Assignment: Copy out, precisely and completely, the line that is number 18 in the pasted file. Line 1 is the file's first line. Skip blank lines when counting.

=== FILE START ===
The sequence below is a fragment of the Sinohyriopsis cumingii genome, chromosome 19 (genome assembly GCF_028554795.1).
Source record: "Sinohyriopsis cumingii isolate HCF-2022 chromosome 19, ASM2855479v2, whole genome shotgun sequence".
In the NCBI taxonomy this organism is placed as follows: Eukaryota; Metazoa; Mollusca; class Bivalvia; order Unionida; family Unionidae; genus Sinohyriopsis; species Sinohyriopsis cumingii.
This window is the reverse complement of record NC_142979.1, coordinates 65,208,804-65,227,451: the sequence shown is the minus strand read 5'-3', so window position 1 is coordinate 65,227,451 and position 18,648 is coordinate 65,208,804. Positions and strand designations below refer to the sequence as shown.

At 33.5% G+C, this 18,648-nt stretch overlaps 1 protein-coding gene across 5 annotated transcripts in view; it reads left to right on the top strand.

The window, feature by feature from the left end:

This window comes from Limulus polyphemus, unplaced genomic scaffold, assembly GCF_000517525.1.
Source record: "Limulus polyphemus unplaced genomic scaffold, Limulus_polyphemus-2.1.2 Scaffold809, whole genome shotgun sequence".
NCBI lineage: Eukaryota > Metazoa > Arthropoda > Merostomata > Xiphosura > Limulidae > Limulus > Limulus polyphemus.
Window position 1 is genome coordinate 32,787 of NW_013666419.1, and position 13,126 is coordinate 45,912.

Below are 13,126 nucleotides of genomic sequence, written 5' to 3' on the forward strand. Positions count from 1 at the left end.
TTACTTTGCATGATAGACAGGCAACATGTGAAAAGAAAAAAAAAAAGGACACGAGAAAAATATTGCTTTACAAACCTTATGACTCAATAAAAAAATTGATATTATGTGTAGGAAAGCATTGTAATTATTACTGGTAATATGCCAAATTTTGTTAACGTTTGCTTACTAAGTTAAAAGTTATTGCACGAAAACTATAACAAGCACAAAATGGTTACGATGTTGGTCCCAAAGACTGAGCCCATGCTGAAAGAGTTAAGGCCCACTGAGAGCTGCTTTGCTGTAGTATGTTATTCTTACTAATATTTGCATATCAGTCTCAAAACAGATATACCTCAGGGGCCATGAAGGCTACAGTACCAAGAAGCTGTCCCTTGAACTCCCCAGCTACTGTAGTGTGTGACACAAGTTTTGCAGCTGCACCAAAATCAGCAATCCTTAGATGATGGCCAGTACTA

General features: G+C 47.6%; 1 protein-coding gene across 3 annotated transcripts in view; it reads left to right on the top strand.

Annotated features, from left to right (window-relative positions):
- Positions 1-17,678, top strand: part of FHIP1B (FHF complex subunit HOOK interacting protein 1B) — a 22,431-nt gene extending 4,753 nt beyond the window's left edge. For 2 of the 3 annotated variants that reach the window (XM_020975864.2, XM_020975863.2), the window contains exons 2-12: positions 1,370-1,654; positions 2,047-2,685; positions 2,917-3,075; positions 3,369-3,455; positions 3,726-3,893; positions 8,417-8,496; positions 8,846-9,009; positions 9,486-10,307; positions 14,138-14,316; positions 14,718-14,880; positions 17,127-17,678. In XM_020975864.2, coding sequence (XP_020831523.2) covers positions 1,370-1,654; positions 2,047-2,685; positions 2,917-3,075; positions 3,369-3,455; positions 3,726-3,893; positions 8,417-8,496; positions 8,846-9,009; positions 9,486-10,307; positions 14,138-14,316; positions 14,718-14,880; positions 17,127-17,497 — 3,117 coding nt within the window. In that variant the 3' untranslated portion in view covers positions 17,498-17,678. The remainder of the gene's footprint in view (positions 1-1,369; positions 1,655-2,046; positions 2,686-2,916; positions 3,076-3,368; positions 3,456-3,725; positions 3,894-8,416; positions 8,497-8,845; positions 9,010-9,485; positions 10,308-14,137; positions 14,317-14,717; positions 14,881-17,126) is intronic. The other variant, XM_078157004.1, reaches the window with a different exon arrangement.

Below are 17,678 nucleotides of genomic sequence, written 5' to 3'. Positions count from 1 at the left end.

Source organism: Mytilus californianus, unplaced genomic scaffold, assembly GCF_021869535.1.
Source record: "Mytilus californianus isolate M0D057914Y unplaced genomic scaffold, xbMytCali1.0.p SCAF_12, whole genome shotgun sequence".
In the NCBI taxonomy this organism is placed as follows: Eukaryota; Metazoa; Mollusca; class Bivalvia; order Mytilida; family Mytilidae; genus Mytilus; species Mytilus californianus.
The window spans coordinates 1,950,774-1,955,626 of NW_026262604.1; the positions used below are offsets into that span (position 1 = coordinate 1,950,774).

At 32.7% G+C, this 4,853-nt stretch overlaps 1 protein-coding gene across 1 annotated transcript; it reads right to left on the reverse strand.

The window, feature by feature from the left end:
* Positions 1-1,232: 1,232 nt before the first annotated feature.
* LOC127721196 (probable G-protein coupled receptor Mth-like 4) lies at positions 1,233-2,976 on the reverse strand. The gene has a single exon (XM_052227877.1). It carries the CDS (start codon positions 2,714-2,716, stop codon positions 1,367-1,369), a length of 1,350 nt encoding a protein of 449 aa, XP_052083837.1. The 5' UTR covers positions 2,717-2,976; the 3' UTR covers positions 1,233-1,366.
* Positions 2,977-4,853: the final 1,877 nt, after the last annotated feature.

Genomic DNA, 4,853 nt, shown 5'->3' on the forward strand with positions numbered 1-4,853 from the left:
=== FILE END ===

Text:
Source record: "Mytilus californianus isolate M0D057914Y unplaced genomic scaffold, xbMytCali1.0.p SCAF_12, whole genome shotgun sequence".